Reopening of Kerry Babies case is long overdue, says Longford director

Jessica Thompson


Jessica Thompson


Kerry Babies

The beach in Co Kerry where a baby boy was found stabbed to death in 1984

The recent re-opening of the Kerry Babies case has been something that was long overdue, according to Longford director, Luke Casserly, who debuted his work, 'Efficacy 84', which is based on the case, at the Dublin Fringe Festival last autumn.

A former student of St Mel's College in Longford and a recent graduate of Drama and Theatre Studies in Trinity College Dublin, Luke is a theatre-artist interested in making innovative and experimental new work, with a particular interest in presenting work that plays with theatrical convention.

Efficacy 84 staged the events from the 1984 case through the lense of contemporary society attempting to connect with traumatic events from the past, and demonstrating how art can begin to engage with the atrocities that face the world.

“I first discovered the Kerry Babies case in 2016, when I came across Nell McCafferty’s influential book 'A Woman To Blame', in which McCafferty gave chapter-by-chapter accounts of Joanne Hayes’ experience in the aftermath of a child washing up on Cahirciveen Beach in Co Kerry,” Luke told the Longford Leader on Monday afternoon.

“As a theatre-maker, it is my responsibility and ambition to find the truth of the situation for an audience that makes sense in a theatrical context.
“What quickly became apparent were the challenges of representation and how the piece could reflect the struggle and tension that exists between art and real-life.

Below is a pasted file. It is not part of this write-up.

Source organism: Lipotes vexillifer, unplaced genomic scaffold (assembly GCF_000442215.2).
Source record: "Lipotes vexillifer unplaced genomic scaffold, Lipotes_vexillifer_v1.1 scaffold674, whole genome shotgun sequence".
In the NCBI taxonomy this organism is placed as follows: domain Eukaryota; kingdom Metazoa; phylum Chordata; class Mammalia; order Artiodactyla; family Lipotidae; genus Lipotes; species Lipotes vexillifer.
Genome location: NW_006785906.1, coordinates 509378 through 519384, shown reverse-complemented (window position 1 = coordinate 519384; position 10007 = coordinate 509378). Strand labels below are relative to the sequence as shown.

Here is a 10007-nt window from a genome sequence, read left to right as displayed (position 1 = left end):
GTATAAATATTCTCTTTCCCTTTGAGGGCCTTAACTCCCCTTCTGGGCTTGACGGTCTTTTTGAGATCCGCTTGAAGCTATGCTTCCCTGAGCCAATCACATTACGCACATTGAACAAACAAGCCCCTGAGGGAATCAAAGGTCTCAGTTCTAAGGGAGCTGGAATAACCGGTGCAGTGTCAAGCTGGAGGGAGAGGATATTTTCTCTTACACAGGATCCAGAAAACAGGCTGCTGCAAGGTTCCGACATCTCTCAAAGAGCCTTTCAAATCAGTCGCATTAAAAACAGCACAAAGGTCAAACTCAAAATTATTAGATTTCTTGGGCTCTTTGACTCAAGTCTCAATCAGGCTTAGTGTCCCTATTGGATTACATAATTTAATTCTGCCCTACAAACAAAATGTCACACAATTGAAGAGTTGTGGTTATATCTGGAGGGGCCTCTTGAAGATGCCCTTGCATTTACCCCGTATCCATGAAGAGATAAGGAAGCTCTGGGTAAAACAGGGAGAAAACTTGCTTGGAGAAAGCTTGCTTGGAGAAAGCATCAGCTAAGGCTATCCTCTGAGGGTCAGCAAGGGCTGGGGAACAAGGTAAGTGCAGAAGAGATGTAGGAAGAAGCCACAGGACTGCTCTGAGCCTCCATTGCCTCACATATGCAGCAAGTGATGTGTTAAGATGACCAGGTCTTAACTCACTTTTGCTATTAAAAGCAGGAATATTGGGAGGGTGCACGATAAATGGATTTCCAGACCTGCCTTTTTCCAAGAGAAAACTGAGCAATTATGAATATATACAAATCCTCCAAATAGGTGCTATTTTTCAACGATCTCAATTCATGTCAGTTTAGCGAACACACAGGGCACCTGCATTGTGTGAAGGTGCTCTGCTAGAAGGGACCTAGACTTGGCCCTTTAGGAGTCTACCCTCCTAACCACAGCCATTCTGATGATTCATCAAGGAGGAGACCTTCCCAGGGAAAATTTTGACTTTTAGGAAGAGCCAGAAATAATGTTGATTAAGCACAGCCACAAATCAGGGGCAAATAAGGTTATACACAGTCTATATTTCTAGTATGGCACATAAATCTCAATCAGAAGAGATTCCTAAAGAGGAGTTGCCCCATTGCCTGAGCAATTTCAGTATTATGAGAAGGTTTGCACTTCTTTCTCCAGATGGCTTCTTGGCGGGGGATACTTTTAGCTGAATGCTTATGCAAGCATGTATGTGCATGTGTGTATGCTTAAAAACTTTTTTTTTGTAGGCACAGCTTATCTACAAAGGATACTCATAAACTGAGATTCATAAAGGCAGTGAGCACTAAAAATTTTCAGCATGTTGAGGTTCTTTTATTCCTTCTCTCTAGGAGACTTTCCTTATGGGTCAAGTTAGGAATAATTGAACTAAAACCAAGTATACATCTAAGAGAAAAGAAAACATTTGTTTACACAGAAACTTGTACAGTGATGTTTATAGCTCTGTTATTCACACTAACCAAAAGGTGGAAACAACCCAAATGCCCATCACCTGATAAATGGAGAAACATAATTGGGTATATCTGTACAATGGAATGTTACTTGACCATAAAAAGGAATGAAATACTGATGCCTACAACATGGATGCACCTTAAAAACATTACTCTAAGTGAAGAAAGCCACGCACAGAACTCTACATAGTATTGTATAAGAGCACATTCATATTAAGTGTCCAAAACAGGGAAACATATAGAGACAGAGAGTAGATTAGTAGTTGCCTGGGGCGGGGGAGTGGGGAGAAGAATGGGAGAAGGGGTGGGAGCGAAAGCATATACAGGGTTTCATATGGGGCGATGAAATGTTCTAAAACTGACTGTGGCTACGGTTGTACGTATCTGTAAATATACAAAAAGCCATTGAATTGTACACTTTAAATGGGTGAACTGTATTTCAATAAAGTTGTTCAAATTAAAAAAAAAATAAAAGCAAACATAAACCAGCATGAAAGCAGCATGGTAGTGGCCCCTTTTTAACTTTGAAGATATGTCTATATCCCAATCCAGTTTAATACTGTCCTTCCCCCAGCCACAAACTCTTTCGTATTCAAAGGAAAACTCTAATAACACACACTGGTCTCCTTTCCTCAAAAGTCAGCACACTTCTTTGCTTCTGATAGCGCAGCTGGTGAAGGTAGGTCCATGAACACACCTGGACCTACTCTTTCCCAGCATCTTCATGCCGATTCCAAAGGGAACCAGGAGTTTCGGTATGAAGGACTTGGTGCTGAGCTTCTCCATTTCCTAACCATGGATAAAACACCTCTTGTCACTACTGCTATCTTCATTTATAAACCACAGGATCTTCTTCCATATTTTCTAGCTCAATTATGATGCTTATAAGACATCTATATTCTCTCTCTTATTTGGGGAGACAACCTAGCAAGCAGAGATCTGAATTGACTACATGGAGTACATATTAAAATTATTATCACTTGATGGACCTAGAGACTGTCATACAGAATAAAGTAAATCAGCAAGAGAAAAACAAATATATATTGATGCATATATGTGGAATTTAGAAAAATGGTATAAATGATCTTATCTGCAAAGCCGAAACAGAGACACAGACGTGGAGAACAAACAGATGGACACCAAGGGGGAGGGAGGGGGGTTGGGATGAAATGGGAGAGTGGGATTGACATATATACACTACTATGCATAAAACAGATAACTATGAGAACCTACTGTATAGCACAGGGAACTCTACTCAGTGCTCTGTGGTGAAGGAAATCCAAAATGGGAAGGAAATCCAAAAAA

“These values became reflected in the dramaturgy of the piece, where the people onstage became an infusion of themselves and the ‘other’ characters involved in Joanne Hayes’ narrative from 1984.”
The performance, Luke added, was well received at the Dublin Fringe Festival.
“It was a really important project for me, which I had been developing over a year and a half, and I was really glad that more people had the opportunity to see it in Dublin,” he said.

“I would love to bring it back one day, but I’m not sure when and where that might be. At the moment I am developing a new piece of work through the support of the Pan Pan International Mentorship programme.”
But, he adds, it is pertinent now that this case is being explored 34 years later in a national context.

“But it’s also still a story of so many fragments and cordoned-off memory. As a theatre-maker, I am interested in these repressed narratives and how theatre can breathe new life in old bones.

“I have been glad to see these harrowing, and unusual events spoken about in the public domain recently. Particularly in light of the the political conversations happening in our society at present, the Kerry Babies is an iconic and excoriating story for us all to bear witness to once again, so that history does not repeat itself.

“Joanne Hayes was hunted by society for simply existing in her own truth. Nobody should be persecuted or ridiculed for this. Not then, not now,” he concluded.